Estimates suggest over a million Brazilians — outraged about everything from high taxes and government corruption to the wasting of taxpayer money on sports tournaments — participated in massive nationwide protests over the last week. The wave of demonstrations, some of which became violent, were supposedly triggered by a small fare increase for public transportation that boiled over into general unrest about a wide range of other issues related to government. Some well-informed analysts, however, say there is more to the apparent uprising than meets the eye.
News reports said a series of protests on Thursday involving over a million people total, reportedly the largest so far, had taken place in over 100 cities. The efforts have broad support among Brazilians who are not participating, too. According to a recent poll cited by the Associated Press, 75 percent of citizens said they supported the demonstrations. While there are countless grievances being aired in the streets, the common denominator appears to be disillusionment with government.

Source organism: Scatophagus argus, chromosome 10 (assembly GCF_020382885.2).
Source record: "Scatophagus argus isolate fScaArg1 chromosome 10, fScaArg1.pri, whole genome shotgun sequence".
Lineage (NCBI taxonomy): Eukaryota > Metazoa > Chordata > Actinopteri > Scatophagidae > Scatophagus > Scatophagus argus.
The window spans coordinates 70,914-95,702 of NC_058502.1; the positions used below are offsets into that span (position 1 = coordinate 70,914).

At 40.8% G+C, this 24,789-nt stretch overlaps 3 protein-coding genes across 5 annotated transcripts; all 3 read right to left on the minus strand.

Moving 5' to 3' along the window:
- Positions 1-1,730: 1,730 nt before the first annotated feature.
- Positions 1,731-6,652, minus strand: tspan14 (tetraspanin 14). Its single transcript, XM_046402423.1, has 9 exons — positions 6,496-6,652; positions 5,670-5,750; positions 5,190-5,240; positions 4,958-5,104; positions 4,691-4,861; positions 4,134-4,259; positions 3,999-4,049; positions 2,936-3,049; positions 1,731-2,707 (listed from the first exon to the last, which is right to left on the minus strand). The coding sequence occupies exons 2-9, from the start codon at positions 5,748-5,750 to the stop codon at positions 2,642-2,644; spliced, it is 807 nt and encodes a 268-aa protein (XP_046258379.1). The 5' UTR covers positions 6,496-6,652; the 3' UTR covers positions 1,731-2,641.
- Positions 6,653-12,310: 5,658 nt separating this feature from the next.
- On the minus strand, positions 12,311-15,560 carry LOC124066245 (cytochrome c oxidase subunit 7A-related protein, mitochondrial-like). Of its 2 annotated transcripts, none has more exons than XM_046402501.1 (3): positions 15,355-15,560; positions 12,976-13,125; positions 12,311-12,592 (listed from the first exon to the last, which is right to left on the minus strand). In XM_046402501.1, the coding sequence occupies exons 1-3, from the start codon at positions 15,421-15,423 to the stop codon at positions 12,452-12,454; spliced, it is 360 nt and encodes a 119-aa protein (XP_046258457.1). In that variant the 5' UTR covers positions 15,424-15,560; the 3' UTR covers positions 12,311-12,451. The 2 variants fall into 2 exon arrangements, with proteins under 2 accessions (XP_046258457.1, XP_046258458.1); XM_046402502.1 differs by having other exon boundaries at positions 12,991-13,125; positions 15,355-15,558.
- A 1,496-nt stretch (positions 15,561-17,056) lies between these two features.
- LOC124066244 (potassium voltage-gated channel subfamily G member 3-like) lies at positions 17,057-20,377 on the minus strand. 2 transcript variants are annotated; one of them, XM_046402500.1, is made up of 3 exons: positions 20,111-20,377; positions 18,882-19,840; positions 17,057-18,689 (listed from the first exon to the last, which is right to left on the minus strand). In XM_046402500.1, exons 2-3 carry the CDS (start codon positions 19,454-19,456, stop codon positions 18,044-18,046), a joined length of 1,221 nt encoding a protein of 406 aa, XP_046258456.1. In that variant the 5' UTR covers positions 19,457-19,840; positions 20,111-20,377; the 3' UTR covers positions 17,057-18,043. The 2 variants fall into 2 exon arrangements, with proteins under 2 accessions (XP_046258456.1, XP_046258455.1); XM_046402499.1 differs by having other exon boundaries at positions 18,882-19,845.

Most of the protests have reportedly been peaceful so far, though more than a few violent incidents were documented across the country. In Rio de Janeiro, for example, where hundreds of thousands of demonstrators took to the streets, police reportedly used pepper spray and tear gas to keep unruly protesters in check amid violent clashes. Dozens were injured, according to news reports. Some sporadic looting has also been reported, and protesters reportedly attacked multiple government buildings. At least four people have been killed.
Brazilian President Dilma Rousseff, a former communist terrorist who rose to power with the backing of her predecessor through the statist “Workers’ Party” (PT), praised what she claimed was the “democratic spirit” of the protests. She added, however, that authorities planned to crackdown on the violent minority. Following more than a week of demonstrations, the president also proposed a series of reforms supposedly aimed at satisfying public demands.
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Photo of protestors in Rio de Janeiro, Brazil, June 24: AP Images